Masters of Architecture - Dissertation - University of Westminster, London
The notion of nomads threatening sedentary civilisation has existed for many centuries. To understand where and how these narratives were established, this dissertation examined the effect of social theories and media representation, which often denote limited empathy in depicting nomadic communities, constructing such groups as 'others'.
Concentrating on nomadic Gypsies and Travellers in England offers explicit evidence of this scenario, where these communities are implied to be out-of-place and aggressive and often stigmatised negatively. The image commonly reproduced that of the placeless nomad can be averted by deconstructing the idea of 'place' in a way that reveals how place can be used to suggest inferiority. Furthermore, whilst also highlighting how such conflicts between mobile and settled communities are neither intractable nor natural. By examining 'place', the dissertation aims to determine whether different conceptualisations of place, the ones that oppose common understandings, subvert the characterisation of the 'placeless nomad', or more specifically in this dissertation, the placeless Gypsy and Traveller.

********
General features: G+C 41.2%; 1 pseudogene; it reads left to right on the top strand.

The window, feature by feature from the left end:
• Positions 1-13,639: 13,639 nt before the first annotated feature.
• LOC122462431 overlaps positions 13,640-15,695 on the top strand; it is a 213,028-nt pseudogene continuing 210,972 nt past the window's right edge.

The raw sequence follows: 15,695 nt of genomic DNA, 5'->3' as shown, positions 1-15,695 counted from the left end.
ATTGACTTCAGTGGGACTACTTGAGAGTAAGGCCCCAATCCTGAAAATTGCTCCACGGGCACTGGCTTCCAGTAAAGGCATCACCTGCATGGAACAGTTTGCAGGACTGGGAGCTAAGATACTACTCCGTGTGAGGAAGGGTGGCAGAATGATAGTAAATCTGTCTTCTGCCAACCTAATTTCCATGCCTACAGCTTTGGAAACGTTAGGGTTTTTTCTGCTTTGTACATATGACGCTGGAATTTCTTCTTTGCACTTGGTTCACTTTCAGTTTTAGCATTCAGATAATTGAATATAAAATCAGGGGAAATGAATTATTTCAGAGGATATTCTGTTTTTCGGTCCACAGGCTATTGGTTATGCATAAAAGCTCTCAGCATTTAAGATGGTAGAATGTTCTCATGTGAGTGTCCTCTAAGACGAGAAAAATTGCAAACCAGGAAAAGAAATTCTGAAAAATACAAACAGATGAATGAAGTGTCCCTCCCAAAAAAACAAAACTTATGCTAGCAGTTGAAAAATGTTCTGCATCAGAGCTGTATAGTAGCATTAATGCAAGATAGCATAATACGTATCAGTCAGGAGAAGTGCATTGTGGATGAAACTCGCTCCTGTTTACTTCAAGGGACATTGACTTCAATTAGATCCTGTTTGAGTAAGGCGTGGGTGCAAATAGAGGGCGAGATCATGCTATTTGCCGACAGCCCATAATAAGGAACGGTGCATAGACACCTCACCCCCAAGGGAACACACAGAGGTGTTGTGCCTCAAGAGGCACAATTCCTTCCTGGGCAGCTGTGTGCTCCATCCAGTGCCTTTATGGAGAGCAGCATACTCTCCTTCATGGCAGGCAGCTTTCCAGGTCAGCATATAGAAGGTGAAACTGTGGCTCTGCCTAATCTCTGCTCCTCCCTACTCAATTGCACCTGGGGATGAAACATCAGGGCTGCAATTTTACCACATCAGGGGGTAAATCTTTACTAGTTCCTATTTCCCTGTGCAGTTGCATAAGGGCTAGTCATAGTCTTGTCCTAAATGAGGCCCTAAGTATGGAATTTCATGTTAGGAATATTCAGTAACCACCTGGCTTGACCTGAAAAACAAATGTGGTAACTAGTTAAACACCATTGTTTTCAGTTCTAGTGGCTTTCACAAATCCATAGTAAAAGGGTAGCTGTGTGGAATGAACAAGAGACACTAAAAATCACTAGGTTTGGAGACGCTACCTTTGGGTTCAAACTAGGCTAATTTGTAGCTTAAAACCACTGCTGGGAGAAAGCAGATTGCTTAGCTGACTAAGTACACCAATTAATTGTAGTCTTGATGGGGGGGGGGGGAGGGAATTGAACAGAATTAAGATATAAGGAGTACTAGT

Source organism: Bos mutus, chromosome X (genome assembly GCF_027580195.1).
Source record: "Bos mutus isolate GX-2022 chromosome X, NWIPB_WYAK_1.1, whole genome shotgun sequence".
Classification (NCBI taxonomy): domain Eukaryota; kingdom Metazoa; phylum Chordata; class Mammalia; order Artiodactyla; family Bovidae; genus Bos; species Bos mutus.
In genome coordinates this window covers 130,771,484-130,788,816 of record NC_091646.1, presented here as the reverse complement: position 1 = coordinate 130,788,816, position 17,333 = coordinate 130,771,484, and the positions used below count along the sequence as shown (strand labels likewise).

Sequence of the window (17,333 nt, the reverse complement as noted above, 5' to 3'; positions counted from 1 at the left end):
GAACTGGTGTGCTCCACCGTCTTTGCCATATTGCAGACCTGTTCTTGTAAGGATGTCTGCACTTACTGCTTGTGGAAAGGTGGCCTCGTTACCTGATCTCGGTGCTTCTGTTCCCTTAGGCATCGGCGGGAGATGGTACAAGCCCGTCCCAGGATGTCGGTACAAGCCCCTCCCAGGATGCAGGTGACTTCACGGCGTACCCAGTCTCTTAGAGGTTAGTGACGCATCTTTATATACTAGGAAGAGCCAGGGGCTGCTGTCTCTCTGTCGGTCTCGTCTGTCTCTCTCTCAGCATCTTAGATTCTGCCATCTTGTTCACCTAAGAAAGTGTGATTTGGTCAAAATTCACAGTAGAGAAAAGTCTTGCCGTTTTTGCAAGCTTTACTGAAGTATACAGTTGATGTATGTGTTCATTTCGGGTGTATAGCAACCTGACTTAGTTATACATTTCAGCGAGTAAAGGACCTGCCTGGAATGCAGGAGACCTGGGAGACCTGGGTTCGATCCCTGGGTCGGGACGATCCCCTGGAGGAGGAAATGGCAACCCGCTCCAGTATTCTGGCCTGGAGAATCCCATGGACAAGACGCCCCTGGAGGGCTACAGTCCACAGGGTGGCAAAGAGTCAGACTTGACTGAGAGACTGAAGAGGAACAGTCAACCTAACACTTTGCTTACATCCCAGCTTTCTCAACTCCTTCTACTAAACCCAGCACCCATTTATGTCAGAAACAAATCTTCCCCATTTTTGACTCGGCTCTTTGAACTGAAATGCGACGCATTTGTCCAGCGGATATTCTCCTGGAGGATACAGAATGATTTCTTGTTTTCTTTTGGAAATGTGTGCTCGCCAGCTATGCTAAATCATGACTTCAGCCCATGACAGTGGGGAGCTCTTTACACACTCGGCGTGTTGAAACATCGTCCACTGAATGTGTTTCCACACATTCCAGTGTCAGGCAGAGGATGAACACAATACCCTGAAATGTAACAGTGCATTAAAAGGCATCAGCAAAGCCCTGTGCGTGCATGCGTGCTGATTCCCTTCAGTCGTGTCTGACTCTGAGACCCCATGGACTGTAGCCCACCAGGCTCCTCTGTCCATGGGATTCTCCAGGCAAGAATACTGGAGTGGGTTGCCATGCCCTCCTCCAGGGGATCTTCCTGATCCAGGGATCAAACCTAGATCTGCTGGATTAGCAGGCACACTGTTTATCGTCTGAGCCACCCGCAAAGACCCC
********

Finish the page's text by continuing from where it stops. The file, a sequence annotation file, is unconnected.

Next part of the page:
Tom Benson Lead
Davide Deriu Tutor